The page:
The DMHC responded, rejecting Blue Shield's suggested language. It wrote:
DMHC Mental Health Parity, Responses to Comments, 1st Comment Period, 8/16-9/30/2002, at 1.
The DMHC's response clearly rejected Blue Shield's interpretation of the Act, but did not explicitly say that plans had to cover all medically necessary treatment for the listed mental illnesses. But the DMHC's response to other comments was very explicit. One commentator had suggested that the proposed regulation should list specific rehabilitative services that are medically necessary, and that therefore
Id. at 18 (emphasis added). Another commentator had made a similar suggestion, and the DMHC gave the same response. See id. at 2 ("[I]t is sufficient to state the plans must provide all medically necessary services. To the extent that certain services are medically necessary, then those services will be provided.").
However, Blue Shield contends that the DMHC has taken a contrary position on three occasions. First, Blue Shield points to Consumer Watchdog v. California DMHC, No. BS121397 (Super. Ct. Cal. filed June 30, 2009), in which the DMHC demurred to a complaint seeking coverage of medically necessary treatment for autism by providers not licensed in California. The DMHC described the question presented as follows:
Memorandum of Points and Authorities in Support of Demurrer at 1, Consumer Watchdog, No. BS121397 (Super. Ct. Cal. Aug. 7, 2009). The DMHC argued that the Parity Act did not require coverage of treatment for autism when the provider was unlicensed, even if the treatment was medically necessary.
Positions taken by an agency for purposes of litigation ordinarily receive little deference under California law. See Yamaha, 19 Cal.4th at 23-24, 78 Cal.Rptr.2d 1, 960 P.2d 1031 (citing Culligan Water Conditioning v. State Bd. of Equalization, 17 Cal.3d 86, 130 Cal.Rptr. 321, 550 P.2d 593 (1976)). This is particularly so where, as here, the agency adopts a litigating position that is inconsistent with an interpretation it has previously expressed. See Yamaha, 19 Cal.4th at 13, 78 Cal.Rptr.2d 1, 960 P.2d 1031. Moreover, the DMHC put forth no persuasive arguments in support of its position in the demurrer. Our skepticism about the DMHC's litigating position was shared by the Superior Court in Consumer Watchdog, which overruled the demurrer and held that the Act requires that plans cover medically necessary treatment by unlicensed providers "unless they have licensed providers who will provide the same services." Decision on Demurrer at 7, Consumer Watchdog, No. BS121397 (Super. Ct. Cal. Oct. 20, 2009).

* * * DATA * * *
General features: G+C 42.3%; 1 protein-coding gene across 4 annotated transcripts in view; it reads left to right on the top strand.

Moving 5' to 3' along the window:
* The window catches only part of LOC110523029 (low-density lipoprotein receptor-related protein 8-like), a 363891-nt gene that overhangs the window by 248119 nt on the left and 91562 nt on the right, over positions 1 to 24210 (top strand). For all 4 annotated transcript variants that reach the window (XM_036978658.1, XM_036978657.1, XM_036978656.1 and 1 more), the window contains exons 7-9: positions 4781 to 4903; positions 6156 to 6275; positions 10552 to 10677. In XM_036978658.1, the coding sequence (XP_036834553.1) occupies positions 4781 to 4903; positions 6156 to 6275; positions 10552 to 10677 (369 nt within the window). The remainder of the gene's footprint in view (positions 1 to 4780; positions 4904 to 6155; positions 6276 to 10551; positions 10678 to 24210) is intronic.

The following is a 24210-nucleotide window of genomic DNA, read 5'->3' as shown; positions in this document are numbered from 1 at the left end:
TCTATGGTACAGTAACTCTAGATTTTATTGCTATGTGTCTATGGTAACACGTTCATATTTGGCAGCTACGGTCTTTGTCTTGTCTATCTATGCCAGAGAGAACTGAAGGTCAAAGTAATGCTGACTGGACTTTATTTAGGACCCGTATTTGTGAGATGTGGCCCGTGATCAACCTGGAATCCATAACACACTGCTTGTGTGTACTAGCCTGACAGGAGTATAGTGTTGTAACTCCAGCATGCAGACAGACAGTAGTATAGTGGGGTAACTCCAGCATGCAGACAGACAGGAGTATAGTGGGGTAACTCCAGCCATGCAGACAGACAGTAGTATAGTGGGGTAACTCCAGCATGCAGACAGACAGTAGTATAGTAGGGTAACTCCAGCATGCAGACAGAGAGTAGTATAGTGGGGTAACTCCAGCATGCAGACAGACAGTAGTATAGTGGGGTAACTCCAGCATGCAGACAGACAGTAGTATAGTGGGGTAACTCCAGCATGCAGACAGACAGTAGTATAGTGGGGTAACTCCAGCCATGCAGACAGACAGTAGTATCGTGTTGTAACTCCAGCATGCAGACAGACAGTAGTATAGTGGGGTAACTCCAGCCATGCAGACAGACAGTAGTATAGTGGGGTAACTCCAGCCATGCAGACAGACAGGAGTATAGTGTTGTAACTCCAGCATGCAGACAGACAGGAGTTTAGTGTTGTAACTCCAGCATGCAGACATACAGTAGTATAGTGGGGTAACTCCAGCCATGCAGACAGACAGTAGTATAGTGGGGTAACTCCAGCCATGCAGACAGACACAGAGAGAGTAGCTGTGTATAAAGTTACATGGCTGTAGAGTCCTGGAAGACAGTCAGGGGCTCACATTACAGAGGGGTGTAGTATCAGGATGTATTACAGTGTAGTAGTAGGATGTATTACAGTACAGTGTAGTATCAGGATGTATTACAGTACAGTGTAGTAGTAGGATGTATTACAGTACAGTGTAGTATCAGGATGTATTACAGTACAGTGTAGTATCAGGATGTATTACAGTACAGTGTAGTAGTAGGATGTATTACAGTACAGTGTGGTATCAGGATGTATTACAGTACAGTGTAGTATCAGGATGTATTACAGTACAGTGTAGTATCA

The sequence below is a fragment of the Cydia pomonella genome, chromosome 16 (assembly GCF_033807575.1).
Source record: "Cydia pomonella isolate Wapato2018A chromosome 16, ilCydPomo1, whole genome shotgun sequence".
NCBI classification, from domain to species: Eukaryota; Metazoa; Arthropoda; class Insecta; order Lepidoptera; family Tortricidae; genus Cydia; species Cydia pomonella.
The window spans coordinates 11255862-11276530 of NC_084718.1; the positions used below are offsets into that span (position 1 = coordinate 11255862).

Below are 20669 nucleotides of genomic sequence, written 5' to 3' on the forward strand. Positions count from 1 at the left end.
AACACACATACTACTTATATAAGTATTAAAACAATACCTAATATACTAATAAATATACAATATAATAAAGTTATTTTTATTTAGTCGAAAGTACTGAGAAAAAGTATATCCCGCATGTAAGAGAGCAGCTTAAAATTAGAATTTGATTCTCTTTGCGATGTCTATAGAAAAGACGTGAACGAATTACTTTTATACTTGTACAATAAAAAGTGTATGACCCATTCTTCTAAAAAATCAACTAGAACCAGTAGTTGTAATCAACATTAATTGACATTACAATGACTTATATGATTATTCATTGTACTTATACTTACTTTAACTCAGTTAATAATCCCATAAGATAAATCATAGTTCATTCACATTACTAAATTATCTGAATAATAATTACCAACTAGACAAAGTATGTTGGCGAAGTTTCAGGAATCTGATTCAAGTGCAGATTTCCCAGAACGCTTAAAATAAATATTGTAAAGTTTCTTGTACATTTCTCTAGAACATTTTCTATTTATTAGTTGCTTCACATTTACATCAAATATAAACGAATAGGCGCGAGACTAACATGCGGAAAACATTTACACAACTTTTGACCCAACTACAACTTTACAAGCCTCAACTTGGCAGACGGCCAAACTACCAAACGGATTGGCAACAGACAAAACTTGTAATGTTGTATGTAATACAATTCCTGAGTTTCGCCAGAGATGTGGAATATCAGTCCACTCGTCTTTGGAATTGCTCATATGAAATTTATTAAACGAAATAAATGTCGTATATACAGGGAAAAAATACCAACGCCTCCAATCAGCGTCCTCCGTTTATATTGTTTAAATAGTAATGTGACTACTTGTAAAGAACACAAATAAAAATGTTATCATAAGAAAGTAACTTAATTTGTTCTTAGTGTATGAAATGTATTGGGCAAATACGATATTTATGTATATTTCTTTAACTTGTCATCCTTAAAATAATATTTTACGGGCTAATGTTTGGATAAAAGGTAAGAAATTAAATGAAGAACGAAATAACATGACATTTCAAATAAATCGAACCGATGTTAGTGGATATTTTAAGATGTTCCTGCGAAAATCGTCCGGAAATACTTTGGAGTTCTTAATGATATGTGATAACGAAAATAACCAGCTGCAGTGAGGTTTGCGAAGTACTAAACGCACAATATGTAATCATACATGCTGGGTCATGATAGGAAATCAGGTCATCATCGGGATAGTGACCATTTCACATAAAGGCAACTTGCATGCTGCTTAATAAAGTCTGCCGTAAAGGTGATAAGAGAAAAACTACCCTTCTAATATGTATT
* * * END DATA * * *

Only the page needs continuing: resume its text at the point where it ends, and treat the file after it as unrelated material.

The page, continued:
Second, Blue Shield points to a survey conducted in 2005 by the DMHC as part of a "preliminary analysis on mental health parity." Problems identified in the survey included a lack of high-quality residential treatment centers for eating disorders, as well as "significant variation" in plan coverage of residential care for such disorders. Seven plans were studied, though the coverages of only six were described. One plan had "made a policy decision that, under parity, [residential treatment center] services are covered for all age groups and are comparable to skilled nursing home facility services." Four plans covered residential treatment as an optional benefit. One plan did not "routinely" offer residential treatment coverage; under this plan, residential treatment coverage was not a benefit "for most enrollees."
Third, Blue Shield points to the May 25, 2007, letter from DMHC Senior Counsel Andrew George to Harlick. After reviewing a complaint from Harlick's mother Robin Watson about Blue Shield's refusal to cover Harlick's care at Castlewood, George wrote: